= 182). There was a significant effect of PJT on CMJ (ES = 0.71; 95% CI = 0.20 to 1.23; p =
= 62.9%; Egger’s test p
= 0.224; Figure 2
A). The relative weight of each study in the analysis ranged from 6.9% to 13.3%.
No significant sub-group difference (between-group p = 0.188) was found when PJT interventions with ≤6 weeks (5 study groups; ES = 0.40; 95% CI = −0.01 to 0.80; within-group I2 = 0.0%) were compared to PJT interventions with >6 weeks (5 study groups; ES = 1.18; 95% CI = 0.09 to 2.28; within-group I2 = 81.1%).
Similarly, no significant sub-group difference (between-group p = 0.664) was found when PJT interventions with players ≤22.8 years old (4 study groups; ES = 0.62; 95% CI = 0.17 to 1.07; within-group I2 = 0.0%) were compared to PJT interventions with players >22.8 years old (6 study groups; ES = 0.84; 95% CI = −0.04 to 1.71; within-group I2 = 76.6%).
Moreover, no significant sub-group difference (between-group p = 0.080) was found when PJT interventions with high-level players (4 study groups; ES = 1.41; 95% CI = 0.26 to 2.56; within-group I2 = 85.3%) were compared to PJT interventions with moderate-level players (6 study groups; ES = 0.30; 95% CI = −0.14 to 0.75; within-group I2 = 0.0%).
Furthermore, no significant sub-group difference (between-group p = 0.420) was found when PJT interventions conducted on players with ≤5.7 years of soccer experience (4 study groups; ES = 1.42; 95% CI = −0.05 to 2.89; within-group I2 = 83.8%) were compared to PJT interventions conducted on players with >5.7 years of soccer experience (5 study groups; ES = 0.40; 95% CI = −0.01 to 0.80; within-group I2 = 0.0%).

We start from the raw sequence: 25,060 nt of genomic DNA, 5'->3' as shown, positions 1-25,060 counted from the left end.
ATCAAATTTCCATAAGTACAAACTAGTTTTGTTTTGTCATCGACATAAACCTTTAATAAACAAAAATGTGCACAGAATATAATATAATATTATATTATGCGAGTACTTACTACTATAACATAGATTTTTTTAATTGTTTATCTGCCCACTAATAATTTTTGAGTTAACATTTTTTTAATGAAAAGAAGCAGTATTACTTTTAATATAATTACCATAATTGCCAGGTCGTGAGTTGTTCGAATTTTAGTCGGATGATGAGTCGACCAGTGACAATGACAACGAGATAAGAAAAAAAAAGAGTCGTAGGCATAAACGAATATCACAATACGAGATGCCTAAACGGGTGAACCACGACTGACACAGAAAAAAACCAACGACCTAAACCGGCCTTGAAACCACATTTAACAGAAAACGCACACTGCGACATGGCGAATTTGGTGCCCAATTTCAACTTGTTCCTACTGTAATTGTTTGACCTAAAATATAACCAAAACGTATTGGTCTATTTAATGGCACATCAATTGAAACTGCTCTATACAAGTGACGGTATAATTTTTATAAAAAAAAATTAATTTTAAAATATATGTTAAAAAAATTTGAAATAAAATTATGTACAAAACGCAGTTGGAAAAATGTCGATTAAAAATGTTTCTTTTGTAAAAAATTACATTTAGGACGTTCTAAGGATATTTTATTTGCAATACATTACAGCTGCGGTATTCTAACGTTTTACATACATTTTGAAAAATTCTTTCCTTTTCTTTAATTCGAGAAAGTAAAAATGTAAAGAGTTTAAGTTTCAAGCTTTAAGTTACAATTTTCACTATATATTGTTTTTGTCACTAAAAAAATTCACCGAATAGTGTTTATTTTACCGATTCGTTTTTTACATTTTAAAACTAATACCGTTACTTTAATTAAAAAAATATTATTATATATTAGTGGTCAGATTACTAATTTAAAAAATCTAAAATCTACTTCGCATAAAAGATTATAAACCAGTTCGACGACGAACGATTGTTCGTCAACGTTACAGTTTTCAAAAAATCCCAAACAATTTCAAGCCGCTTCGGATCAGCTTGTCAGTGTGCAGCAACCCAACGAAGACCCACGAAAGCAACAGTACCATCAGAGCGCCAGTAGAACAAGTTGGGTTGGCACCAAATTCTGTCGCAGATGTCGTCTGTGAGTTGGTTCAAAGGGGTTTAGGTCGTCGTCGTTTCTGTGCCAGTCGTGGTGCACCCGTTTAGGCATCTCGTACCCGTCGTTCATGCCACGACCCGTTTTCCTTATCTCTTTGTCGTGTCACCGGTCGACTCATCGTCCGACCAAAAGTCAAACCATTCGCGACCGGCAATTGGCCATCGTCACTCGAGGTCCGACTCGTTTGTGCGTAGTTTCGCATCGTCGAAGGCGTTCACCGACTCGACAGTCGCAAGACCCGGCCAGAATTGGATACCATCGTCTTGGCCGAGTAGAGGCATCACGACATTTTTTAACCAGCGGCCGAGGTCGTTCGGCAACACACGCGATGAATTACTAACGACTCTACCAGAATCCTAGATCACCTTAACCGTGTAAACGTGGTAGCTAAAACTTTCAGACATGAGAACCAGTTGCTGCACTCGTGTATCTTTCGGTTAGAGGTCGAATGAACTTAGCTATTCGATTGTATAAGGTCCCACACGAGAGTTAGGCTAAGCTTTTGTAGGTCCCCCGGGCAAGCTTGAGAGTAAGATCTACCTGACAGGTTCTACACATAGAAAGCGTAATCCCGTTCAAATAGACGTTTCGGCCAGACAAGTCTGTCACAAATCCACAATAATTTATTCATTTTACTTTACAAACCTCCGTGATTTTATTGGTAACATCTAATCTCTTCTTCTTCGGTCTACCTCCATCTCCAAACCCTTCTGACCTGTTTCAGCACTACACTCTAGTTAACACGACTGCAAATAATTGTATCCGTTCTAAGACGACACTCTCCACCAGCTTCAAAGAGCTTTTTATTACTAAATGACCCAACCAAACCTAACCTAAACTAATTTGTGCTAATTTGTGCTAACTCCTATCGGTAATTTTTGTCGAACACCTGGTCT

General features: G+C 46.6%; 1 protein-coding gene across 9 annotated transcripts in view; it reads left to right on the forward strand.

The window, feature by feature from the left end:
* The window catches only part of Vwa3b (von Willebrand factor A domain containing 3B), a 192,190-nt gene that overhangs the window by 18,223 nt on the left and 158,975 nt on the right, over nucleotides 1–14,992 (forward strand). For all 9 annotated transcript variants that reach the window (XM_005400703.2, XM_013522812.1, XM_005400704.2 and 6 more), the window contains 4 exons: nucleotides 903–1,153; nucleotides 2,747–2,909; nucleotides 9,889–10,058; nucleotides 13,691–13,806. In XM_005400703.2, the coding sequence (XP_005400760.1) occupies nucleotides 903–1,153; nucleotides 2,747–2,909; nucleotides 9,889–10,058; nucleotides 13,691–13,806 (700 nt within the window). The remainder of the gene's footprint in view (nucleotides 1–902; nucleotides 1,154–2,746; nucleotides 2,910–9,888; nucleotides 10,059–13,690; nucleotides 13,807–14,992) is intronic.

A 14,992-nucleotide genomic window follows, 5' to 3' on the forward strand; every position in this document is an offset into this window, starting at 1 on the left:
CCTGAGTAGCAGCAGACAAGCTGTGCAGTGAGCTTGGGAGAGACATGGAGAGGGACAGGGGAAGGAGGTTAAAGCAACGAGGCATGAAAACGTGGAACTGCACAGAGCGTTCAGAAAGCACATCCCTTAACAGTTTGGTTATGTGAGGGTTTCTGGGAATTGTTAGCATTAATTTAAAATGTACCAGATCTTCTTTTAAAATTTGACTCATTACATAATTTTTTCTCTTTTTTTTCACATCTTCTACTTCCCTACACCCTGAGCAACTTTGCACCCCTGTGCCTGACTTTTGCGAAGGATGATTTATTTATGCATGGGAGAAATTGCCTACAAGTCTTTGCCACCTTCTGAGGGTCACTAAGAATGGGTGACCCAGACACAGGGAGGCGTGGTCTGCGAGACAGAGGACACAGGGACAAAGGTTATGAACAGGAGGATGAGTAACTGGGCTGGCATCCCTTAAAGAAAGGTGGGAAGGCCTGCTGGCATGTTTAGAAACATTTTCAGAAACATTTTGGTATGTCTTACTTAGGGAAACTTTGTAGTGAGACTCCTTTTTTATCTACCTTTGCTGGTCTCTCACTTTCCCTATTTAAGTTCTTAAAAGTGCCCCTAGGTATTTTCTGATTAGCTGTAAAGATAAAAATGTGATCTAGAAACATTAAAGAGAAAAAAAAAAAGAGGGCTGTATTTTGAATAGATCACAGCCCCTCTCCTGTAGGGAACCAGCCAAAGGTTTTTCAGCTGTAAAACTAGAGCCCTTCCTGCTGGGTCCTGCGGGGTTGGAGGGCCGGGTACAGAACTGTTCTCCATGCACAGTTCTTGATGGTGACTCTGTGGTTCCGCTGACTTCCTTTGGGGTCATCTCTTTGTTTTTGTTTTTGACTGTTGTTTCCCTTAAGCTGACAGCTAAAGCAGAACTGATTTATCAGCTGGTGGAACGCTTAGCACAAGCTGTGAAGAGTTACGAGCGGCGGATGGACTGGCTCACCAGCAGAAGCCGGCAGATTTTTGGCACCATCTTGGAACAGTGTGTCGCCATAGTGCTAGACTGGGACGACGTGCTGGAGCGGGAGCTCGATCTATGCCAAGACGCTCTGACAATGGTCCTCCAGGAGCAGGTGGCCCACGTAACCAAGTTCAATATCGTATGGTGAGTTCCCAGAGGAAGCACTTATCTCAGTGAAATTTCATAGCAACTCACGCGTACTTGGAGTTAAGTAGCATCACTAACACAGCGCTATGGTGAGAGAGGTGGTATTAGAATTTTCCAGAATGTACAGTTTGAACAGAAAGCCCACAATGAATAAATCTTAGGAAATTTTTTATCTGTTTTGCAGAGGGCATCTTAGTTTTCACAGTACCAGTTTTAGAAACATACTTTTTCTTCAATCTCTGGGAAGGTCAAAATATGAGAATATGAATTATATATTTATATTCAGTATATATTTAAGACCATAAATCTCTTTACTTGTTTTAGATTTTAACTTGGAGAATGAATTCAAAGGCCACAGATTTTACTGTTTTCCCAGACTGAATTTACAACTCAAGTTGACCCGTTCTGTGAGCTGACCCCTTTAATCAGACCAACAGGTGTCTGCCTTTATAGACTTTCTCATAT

3.4. Meta-Analysis Results for Countermovement Jump with Arm Swing
Three studies provided data for CMJA, involving three experimental and three control groups (pooled n
= 88). There was a non-significant effect of PJT on CMJA (ES = 0.41; 95% CI = −0.34 to 1.15; p
= 0.28; I2
= 65.3%; Egger’s test p
= 0.452; Figure 2
B). The relative weight of each study in the analysis ranged from 25.4% to 37.8%.
3.5. Meta-Analysis Results for Drop Jump
Six studies provided data for DJ, involving nine experimental and six control groups (pooled n
= 154). There was a significant effect of PJT on DJ (ES = 0.79; 95% CI = 0.12 to 1.47; p =
= 73.1%; Egger’s test p
= 0.063; Figure 2
C). The relative weight of each study in the analysis ranged from 6.3% to 14.0%.
3.6. Meta-Analysis Results for Kicking Performance
Three studies provided data for kicking performance, involving four experimental and three control groups (pooled n
= 59). There was a significant effect of PJT on kicking performance (ES = 2.24; 95% CI = 0.13 to 4.36; p =
= 89.4%; Egger’s test p
= 0.040; Figure 3
). After the trim and fill method, the adjusted values remained as the observed values. The relative weight of each study in the analysis ranged from 22.8% to 26.2%.
3.7. Meta-Analysis Results for Linear Sprint